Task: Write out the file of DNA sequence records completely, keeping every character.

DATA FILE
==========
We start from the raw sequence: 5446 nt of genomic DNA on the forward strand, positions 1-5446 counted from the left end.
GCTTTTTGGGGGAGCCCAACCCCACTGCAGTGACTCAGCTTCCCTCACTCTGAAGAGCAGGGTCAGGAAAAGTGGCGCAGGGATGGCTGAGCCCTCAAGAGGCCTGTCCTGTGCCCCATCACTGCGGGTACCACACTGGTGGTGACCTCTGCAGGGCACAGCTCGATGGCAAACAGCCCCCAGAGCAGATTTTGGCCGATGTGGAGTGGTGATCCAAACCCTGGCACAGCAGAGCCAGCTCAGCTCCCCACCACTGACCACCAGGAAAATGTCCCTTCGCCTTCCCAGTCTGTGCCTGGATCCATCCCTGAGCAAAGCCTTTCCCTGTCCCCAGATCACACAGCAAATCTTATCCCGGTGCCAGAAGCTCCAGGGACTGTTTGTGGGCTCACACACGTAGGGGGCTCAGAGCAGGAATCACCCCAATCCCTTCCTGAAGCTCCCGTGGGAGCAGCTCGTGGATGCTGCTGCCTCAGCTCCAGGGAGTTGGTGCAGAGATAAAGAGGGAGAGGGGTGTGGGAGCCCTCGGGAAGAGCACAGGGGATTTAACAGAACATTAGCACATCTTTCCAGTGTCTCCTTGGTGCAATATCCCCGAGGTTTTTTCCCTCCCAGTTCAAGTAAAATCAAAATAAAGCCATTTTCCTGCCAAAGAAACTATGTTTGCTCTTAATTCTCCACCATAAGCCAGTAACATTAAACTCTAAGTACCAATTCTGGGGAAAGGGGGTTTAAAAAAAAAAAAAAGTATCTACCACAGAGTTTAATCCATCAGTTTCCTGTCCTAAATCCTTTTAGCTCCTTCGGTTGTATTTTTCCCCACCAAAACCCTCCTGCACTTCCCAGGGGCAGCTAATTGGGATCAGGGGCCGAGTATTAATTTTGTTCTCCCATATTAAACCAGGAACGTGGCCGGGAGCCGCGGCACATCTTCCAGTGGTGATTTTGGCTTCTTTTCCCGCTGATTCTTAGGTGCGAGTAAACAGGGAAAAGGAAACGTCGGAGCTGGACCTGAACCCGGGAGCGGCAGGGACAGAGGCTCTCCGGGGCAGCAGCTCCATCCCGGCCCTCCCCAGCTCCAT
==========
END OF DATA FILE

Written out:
We start from the raw sequence: 5446 nt of genomic DNA on the forward strand, positions 1-5446 counted from the left end.
GCTTTTTGGGGGAGCCCAACCCCACTGCAGTGACTCAGCTTCCCTCACTCTGAAGAGCAGGGTCAGGAAAAGTGGCGCAGGGATGGCTGAGCCCTCAAGAGGCCTGTCCTGTGCCCCATCACTGCGGGTACCACACTGGTGGTGACCTCTGCAGGGCACAGCTCGATGGCAAACAGCCCCCAGAGCAGATTTTGGCCGATGTGGAGTGGTGATCCAAACCCTGGCACAGCAGAGCCAGCTCAGCTCCCCACCACTGACCACCAGGAAAATGTCCCTTCGCCTTCCCAGTCTGTGCCTGGATCCATCCCTGAGCAAAGCCTTTCCCTGTCCCCAGATCACACAGCAAATCTTATCCCGGTGCCAGAAGCTCCAGGGACTGTTTGTGGGCTCACACACGTAGGGGGCTCAGAGCAGGAATCACCCCAATCCCTTCCTGAAGCTCCCGTGGGAGCAGCTCGTGGATGCTGCTGCCTCAGCTCCAGGGAGTTGGTGCAGAGATAAAGAGGGAGAGGGGTGTGGGAGCCCTCGGGAAGAGCACAGGGGATTTAACAGAACATTAGCACATCTTTCCAGTGTCTCCTTGGTGCAATATCCCCGAGGTTTTTTCCCTCCCAGTTCAAGTAAAATCAAAATAAAGCCATTTTCCTGCCAAAGAAACTATGTTTGCTCTTAATTCTCCACCATAAGCCAGTAACATTAAACTCTAAGTACCAATTCTGGGGAAAGGGGGTTTAAAAAAAAAAAAAAGTATCTACCACAGAGTTTAATCCATCAGTTTCCTGTCCTAAATCCTTTTAGCTCCTTCGGTTGTATTTTTCCCCACCAAAACCCTCCTGCACTTCCCAGGGGCAGCTAATTGGGATCAGGGGCCGAGTATTAATTTTGTTCTCCCATATTAAACCAGGAACGTGGCCGGGAGCCGCGGCACATCTTCCAGTGGTGATTTTGGCTTCTTTTCCCGCTGATTCTTAGGTGCGAGTAAACAGGGAAAAGGAAACGTCGGAGCTGGACCTGAACCCGGGAGCGGCAGGGACAGAGGCTCTCCGGGGCAGCAGCTCCATCCCGGCCCTCCCCAGCTCCAT